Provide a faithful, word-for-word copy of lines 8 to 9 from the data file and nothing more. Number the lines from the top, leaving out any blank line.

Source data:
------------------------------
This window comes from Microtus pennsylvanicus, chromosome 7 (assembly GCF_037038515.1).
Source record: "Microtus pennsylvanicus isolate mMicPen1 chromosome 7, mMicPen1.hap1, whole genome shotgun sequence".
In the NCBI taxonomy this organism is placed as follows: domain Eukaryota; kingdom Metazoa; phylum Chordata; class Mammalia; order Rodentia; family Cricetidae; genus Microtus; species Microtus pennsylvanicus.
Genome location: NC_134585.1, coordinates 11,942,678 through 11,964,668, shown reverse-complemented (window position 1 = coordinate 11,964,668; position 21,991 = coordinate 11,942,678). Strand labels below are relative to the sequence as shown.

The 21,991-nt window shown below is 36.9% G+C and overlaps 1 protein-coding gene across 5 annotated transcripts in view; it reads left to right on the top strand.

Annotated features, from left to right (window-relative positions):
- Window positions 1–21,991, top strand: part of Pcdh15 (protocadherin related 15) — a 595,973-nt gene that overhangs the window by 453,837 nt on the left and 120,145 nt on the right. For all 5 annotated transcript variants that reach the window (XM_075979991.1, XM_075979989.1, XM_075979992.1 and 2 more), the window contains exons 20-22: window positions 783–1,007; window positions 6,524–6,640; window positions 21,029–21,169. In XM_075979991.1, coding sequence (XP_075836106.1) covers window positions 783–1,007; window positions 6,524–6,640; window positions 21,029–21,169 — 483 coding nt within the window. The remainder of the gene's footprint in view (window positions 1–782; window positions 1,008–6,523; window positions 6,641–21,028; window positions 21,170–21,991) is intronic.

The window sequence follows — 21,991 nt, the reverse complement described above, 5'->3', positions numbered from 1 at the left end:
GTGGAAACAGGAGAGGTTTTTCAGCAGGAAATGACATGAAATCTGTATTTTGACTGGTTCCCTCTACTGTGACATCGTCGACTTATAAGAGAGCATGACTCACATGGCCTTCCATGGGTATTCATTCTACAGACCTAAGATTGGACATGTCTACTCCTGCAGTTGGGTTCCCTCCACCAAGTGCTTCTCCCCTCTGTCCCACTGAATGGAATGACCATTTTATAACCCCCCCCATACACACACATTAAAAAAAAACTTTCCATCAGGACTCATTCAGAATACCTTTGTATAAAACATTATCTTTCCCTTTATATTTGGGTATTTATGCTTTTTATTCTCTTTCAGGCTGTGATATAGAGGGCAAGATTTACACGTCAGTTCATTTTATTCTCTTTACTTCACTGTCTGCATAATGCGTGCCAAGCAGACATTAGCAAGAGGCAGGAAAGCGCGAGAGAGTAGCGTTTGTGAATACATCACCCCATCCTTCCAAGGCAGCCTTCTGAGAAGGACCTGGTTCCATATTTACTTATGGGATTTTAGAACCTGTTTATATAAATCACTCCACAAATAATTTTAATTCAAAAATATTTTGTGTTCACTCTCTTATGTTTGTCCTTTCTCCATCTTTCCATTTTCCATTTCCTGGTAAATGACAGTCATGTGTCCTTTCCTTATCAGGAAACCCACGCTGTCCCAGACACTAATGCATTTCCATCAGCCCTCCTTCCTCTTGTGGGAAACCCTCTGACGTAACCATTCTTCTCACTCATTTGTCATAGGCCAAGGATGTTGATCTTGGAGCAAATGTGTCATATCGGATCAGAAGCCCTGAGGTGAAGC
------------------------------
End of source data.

The window sequence follows — 21,991 nt, the reverse complement described above, 5'->3', positions numbered from 1 at the left end:
GTGGAAACAGGAGAGGTTTTTCAGCAGGAAATGACATGAAATCTGTATTTTGACTGGTTCCCTCTACTGTGACATCGTCGACTTATAAGAGAGCATGACTCACATGGCCTTCCATGGGTATTCATTCTACAGACCTAAGATTGGACATGTCTACTCCTGCAGTTGGGTTCCCTCCACCAAGTGCTTCTCCCCTCTGTCCCACTGAATGGAATGACCATTTTATAACCCCCCCCATACACACACATTAAAAAAAAACTTTCCATCAGGACTCATTCAGAATACCTTTGTATAAAACATTATCTTTCCCTTTATATTTGGGTATTTATGCTTTTTATTCTCTTTCAGGCTGTGATATAGAGGGCAAGATTTACACGTCAGTTCATTTTATTCTCTTTACTTCACTGTCTGCATAATGCGTGCCAAGCAGACATTAGCAAGAGGCAGGAAAGCGCGAGAGAGTAGCGTTTGTGAATACATCACCCCATCCTTCCAAGGCAGCCTTCTGAGAAGGACCTGGTTCCATATTTACTTATGGGATTTTAGAACCTGTTTATATAAATCACTCCACAAATAATTTTAATTCAAAAATATTTTGTGTTCACTCTCTTATGTTTGTCCTTTCTCCATCTTTCCATTTTCCATTTCCTGGTAAATGACAGTCATGTGTCCTTTCCTTATCAGGAAACCCACGCTGTCCCAGACACTAATGCATTTCCATCAGCCCTCCTTCCTCTTGTGGGAAACCCTCTGACGTAACCATTCTTCTCACTCATTTGTCATAGGCCAAGGATGTTGATCTTGGAGCAAATGTGTCATATCGGATCAGAAGCCCTGAGGTGAAGC